When developing a fintech app, keep in mind current trends in mobile app features and design, such as a dark theme — once rarely used in apps besides e-books, today it is a staple feature among apps of various categories, including finance. For example, because traders often buy and sell stocks on foreign markets located in other time zones, and non-professional investors analyze their portfolios in the after-hours, a dark mode is a beneficial feature for investing apps. When Surf developed an app for Twim crypto trading platform, we used a combination of dark gray background and fonts in bright orange and shades of white to create a dark mode that is less stressful on the eyes and does not impede the secretion of the ‘sleep hormone’ melatonin.
Finding a winning business model
A high burn rate (the rate of spending of a company’s venture capital) without substantial revenue can quickly get out of control and destroy an early-stage company. Therefore, it is important to plan expenses and revenue streams from the very beginning. Before a revenue trajectory is established, startups should spend only the necessary minimum amount in all of these categories:
- Team. Hire only specialists who are vitally necessary for business, avoid too rapid team expansion, expensive offices and team-building activities. Also, don’t try to match your employees’ salaries with those at big banks and corporations. Instead, offer them other benefits of working at your company, such as a flexible work environment or company’s shares for chief officers.
- Sales and marketing. Don’t overspend on promoting your products before establishing a definite market and audience for them.
- Product development. A short time-to-market time is what startups are all about — try to present a minimal viable product (MVP) as soon as possible, so you can have something working on your hands for potential investors and clients.
Fintech companies not only challenge the ways traditional companies provide services, but also the way they earn money. Among business models for fintech we can point out:
- Small ticket loans. Big banks usually don’t offer good terms on small loans because of low margins and high risks. This part of the market is getting filled up with fintech startups that implement one-click buttons on e-stores web pages to offer a quick loan on the desired item without a lengthy authentication process.
- Payment gateways. Banks charge online merchants sky-high fees for handling transactions, and fintech startups such as Stripe and Zettle offer card acceptance and payment processing services at affordable rates for small businesses.
- Partnerships with other businesses. If your company’s product is a free personal finance app, you can analyze how and in what categories your customers spend money and offer them suitable products from partners at special prices.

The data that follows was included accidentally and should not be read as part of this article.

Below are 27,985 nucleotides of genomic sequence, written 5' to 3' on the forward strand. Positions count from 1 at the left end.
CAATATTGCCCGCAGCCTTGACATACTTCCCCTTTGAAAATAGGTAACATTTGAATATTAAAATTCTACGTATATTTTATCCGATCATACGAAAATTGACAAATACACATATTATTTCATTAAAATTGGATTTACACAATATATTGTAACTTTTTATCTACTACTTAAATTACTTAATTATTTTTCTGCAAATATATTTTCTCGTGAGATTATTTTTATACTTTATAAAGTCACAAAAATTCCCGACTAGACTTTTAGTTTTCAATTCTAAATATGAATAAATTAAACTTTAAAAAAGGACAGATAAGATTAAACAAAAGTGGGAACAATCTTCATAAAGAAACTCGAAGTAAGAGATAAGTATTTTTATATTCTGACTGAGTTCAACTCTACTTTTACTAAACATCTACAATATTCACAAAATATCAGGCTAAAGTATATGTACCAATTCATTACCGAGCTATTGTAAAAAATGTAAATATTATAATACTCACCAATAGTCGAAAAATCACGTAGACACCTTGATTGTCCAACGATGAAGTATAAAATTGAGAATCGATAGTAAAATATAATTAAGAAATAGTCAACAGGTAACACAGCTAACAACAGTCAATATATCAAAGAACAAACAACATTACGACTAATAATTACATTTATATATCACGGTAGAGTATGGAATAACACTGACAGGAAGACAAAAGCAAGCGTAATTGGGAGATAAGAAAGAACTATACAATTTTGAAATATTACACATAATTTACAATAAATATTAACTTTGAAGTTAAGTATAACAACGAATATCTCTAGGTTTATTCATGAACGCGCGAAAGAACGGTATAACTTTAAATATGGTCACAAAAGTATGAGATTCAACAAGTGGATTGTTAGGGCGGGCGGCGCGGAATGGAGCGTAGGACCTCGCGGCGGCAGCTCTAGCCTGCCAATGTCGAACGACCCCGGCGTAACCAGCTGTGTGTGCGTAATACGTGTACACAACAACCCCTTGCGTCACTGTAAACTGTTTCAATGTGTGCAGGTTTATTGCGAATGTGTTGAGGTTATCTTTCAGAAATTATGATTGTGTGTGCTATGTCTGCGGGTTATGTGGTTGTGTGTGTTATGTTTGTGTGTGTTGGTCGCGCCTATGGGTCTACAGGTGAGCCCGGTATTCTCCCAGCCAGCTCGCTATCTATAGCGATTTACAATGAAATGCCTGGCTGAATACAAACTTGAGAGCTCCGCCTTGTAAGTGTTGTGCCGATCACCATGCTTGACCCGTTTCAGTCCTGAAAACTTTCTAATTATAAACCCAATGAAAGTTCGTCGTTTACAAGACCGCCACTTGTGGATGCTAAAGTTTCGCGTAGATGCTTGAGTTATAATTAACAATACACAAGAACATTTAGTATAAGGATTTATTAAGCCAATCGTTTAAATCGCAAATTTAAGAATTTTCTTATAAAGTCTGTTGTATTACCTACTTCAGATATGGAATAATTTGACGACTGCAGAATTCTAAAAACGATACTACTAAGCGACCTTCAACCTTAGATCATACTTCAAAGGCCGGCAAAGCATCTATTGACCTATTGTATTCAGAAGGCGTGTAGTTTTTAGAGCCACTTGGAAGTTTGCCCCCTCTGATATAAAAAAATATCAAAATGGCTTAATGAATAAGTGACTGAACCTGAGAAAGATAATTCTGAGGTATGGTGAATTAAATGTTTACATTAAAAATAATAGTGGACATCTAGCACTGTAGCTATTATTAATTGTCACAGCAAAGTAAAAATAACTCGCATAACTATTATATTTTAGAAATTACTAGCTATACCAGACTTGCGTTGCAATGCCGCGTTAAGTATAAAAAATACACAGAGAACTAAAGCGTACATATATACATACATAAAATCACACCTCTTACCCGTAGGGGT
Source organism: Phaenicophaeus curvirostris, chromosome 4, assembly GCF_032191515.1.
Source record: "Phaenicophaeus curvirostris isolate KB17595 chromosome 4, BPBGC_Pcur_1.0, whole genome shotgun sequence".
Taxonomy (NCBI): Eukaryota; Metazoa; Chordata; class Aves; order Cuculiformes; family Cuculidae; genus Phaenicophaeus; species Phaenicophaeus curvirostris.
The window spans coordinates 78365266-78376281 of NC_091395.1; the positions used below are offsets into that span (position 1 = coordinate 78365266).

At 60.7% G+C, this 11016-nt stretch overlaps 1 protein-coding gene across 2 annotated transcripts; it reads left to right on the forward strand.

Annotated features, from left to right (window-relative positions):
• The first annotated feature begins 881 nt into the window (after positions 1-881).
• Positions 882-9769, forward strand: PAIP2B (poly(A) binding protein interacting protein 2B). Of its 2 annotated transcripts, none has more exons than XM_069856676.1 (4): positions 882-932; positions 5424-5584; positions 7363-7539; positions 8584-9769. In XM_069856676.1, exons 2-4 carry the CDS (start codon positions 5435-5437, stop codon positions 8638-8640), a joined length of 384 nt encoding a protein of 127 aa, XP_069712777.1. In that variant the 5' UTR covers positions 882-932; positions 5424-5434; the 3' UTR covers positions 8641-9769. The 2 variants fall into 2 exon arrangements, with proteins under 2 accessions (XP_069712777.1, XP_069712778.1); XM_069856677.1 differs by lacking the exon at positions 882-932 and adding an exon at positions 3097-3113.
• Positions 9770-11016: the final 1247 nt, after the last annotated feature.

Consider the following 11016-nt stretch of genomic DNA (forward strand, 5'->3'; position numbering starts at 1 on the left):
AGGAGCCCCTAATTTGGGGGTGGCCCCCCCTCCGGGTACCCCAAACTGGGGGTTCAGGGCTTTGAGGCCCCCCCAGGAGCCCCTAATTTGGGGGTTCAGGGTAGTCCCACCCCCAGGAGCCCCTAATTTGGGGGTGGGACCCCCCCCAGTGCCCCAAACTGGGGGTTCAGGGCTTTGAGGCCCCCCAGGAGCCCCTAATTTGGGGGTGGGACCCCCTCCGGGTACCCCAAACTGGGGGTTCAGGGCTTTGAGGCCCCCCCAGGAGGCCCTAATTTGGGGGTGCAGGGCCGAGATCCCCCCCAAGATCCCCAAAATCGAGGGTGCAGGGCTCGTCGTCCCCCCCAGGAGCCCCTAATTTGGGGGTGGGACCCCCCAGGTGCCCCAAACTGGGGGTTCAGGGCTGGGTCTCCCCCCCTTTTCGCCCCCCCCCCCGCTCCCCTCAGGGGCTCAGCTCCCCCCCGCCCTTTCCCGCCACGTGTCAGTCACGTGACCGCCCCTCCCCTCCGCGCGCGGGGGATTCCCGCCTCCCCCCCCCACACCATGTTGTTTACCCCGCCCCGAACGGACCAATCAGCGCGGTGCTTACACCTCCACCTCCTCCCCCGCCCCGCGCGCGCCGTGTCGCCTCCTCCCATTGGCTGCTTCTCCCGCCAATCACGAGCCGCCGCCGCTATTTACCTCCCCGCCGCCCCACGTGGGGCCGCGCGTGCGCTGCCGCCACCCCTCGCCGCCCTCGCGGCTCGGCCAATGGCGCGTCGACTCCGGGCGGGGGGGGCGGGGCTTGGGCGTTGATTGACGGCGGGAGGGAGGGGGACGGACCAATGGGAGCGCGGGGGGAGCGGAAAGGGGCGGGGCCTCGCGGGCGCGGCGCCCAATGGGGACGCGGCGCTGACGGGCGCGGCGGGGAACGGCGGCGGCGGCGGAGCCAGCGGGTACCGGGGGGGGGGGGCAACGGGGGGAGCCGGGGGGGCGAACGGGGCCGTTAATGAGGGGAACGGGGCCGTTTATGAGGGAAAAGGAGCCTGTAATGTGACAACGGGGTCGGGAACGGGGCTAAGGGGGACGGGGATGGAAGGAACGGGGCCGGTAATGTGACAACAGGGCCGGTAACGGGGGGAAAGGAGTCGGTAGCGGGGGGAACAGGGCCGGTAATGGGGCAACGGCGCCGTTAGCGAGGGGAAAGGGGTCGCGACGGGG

- Alternative credit scoring. Because banks often use outdated or too strict criteria, many reliable individuals fail to pass loan screenings. This is getting changed by fintech companies, such as CreditKudos and Juvo that use consumer transaction and mobile network data to build financial identities and measure creditworthiness.
- Insurance underwriting. The use of big data and AI algorithms provides startups in insurance (InsureTech) with insights that take into consideration a multitude of factors and calculate an accurate insurance premium. For example, Capre Data gathers data from social media and online platforms providing enhanced risk profiling for insurers.
Investment solutions. Investment apps, such as Robinhood, gave rise to commission-free stock trading. The platform earns rebates from market makers and trading venues, and, together with fees on money management and premium features, this makes it possible to offer a $0 trading commission to customers.
To sum things up
Because finance companies are inextricably linked to other people’s money and lots of private data, there are many challenges facing fintech industry. As more money will flow through fintech, the inescapable attention of state regulators will only increase, and any startup should be prepared for extensive and productive dialogue with government bodies.
Also, big banks and financial corporations have no intention of giving up their customers easily, and, with their huge budgets and solid brand images, pose strong competition to emerging companies. On the other hand, new technologies, such as AI and big data, ability to offer lower fees and shorter processing times, and underbanked populations of developing nations give a new fintech company all the chances to create a revolutionary product and find its target audience.
For many fintech startups, mobile apps are the main way of providing services. If you are thinking about starting a business in the industry, you will need a reliable app development company with a proven track record. Surf has a profound fintech expertise creating apps for banks and crypto trading platform, and we’ll be glad to discuss and estimate your project. Fill in the form, and we’ll contact you shortly.